It’s also a picture of extremes, where only the loudest and most passionate voices get heard. “The sexy headline and strident voice are more exciting than the gentle voice,” said Tippett. “So, we have this skewed picture of religious events and who religious people are.”
Consistent errors in reporting also undermine people’s trust in the source. More and more, Arroyo said, those errors are perceived as “spin,” and they’re driving faithful people away from the traditional news outlets straight into the arms of alternative media, particularly talk radio. And that brings with it yet another set of problems.
“Increasingly, people aren’t getting solid reporting, they’re getting opinion,” he said. “That’s especially bad for the church.”
Improving the news
There are at least a few correctives currently available in the mainstream press. Goodstein pointed to the Religion Newswriters Association, which educates journalists about how to cover the world of faith.
“They play such an important role, both for those who have backgrounds and those who come in cold and have to learn everything,” she said.
There are also programs like Tippett’s “Speaking of Faith” and Bob Abernethy’s PBS’ “Religion and Ethics Newsweekly.” Both provide in-depth coverage of religious topics and feature interviews with religious leaders of all stripes. Abernethy started his program with the explicit intent of doing what wasn’t being done elsewhere — recognizing the importance of religion in global events and individual lives and talking about it without pitting different perspectives against each other.
“We try to be mindful of how precious these ideas and traditions are to people,” he said. “And we try to probe the depths of the spiritual motivations people have for what they do.”
Shaping their coverage
Abernethy, who was born into a family of Baptist ministers, and Tippett, who holds a master’s from Yale Divinity School, both see their personal faith shaping the way they approach religion news.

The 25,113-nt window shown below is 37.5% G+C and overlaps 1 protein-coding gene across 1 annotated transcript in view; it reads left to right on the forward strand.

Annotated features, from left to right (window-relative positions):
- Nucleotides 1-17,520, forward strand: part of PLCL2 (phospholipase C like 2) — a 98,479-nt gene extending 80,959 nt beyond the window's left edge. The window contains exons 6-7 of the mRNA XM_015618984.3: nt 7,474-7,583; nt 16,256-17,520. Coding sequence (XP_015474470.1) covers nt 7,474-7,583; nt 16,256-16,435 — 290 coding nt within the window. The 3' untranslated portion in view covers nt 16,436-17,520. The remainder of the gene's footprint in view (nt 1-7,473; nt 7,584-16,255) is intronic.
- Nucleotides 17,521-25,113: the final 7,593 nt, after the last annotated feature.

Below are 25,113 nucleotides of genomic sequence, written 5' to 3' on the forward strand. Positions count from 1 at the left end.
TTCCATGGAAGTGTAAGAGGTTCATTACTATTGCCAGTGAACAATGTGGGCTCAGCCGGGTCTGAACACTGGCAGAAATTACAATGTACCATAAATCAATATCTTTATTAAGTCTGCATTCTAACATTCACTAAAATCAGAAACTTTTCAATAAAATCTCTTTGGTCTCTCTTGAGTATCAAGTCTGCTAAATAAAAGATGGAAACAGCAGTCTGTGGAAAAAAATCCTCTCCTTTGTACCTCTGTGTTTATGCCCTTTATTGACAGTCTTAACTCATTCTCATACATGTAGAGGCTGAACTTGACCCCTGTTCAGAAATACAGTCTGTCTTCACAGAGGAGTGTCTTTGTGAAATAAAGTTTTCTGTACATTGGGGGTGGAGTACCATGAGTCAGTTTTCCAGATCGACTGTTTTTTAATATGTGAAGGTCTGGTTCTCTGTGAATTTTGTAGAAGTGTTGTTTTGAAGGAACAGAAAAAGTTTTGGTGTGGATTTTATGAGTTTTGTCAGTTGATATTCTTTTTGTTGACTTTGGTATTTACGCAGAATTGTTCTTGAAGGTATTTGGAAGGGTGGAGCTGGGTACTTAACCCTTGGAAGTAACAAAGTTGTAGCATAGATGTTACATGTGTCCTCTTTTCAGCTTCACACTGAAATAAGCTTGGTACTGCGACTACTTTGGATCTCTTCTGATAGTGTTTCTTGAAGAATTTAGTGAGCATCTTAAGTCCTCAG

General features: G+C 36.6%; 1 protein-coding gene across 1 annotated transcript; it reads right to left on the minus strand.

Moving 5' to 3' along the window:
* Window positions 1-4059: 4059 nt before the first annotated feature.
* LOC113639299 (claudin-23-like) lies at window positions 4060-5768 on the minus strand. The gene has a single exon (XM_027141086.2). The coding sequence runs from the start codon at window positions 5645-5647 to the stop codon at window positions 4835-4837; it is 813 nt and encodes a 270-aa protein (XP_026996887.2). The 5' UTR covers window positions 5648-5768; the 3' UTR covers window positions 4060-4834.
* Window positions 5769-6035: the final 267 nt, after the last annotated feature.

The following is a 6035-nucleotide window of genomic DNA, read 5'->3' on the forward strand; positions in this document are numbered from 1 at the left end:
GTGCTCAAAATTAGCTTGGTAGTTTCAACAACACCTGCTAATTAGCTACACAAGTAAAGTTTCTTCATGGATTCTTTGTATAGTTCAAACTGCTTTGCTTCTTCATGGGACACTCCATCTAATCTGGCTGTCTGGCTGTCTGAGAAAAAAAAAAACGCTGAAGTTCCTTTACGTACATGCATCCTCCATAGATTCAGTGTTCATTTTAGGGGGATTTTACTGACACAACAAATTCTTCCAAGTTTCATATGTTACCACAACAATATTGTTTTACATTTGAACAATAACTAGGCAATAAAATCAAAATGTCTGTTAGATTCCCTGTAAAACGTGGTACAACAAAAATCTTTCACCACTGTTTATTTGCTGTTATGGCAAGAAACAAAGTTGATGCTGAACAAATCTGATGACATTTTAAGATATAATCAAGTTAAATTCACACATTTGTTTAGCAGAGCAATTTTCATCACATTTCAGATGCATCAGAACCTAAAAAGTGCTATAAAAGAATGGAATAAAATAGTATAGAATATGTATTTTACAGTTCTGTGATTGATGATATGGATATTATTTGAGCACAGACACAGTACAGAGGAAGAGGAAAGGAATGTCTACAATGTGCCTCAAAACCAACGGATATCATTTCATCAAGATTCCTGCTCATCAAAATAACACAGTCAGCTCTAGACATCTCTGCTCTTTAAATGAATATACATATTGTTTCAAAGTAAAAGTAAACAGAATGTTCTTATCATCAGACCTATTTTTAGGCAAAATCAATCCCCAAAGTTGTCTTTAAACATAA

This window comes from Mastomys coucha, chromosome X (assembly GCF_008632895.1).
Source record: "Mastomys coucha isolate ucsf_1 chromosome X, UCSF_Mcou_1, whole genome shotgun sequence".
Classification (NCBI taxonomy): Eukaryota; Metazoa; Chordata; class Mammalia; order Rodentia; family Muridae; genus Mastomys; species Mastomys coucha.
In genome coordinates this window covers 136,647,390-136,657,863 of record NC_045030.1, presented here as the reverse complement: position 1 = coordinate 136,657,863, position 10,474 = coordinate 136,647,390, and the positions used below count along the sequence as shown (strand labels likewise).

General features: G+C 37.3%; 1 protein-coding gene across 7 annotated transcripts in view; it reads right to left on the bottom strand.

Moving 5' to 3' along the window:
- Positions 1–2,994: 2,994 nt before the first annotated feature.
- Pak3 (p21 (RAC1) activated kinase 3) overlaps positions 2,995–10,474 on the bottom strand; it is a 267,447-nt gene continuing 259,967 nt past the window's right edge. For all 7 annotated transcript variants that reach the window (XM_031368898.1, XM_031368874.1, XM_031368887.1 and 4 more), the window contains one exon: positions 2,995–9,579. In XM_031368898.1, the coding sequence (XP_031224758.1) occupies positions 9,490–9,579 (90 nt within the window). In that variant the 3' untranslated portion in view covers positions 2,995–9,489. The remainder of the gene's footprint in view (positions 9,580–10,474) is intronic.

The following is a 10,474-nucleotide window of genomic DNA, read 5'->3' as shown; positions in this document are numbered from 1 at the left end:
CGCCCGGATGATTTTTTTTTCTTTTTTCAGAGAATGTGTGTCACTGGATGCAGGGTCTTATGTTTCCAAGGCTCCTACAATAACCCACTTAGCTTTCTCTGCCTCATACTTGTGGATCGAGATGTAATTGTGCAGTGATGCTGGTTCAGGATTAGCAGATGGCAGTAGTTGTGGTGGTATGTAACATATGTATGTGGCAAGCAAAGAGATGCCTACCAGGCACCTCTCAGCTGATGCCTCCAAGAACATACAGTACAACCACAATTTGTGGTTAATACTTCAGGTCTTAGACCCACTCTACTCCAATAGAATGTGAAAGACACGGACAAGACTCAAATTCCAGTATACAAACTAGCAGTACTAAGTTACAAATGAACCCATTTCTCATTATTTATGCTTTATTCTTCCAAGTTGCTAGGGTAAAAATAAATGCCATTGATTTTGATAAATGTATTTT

“I recognize that it’s a valid part of life, that it’s possible for intellectually-minded people to have deep faiths, and that faith makes real contributions to our understanding of the world,” Tippett said.
“I think it gives me a better sense of what a good religion story is,” added Abernethy. “And I hope it makes me more sensitive to what people of deep faith tell me, that it makes me try harder to fairly represent what they say.”
Arroyo credits Tippett and Abernethy with “filling a void” and “making up for the woeful lack of coverage at the major networks.” In the long run, however, shows like Tippett’s and Abernethy’s may help journalists working for secular outlets take religion more seriously, but they can’t entirely change the nature of the beast. Working for public television and radio exempts Abernethy and Tippett from much of the ratings game and demands of advertisers that color religion reporting in most broadcast outlets.
And, as Goodstein pointed out, both have a luxury few journalists have — namely, time. Most, regardless of how much they respect questions of faith, are still limited by airtime and word counts. Most are also limited by the confines of what they do — news reporting.
“People look to us for what’s the biggest news of the day, and in that word ‘news’ is the word ‘new,’ ” Goodstein said. “News covers controversies, and it often doesn’t cover the good people are doing.”
Also, as Arroyo pointed out, even the best secular reporters have to make judgment calls about what constitutes a “legitimate” viewpoint. They have to do so “while trying not to take a position or judge anyone,” but their ability to do that, he continued, is limited by human nature. It’s even more limited when they don’t have an insider’s understanding of the faith on which they’re reporting.
Given those realities and given that, for the foreseeable future, most Catholics will continue to get the majority of their news from the mainstream media, Arroyo believes the only real end run around mistaken and misleading coverage of religious news is for bishops, priests and laypeople to step up their efforts to inoculate Catholics against it.
“If Catholics were better catechized, bad secular coverage wouldn’t matter,” he said. “But because there are such deficiencies in understanding, people are subject to all sorts of propaganda and bad reporting. The real problem is people don’t know their faith.”
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Emily Stimpson is a contributing editor to Our Sunday Visitor.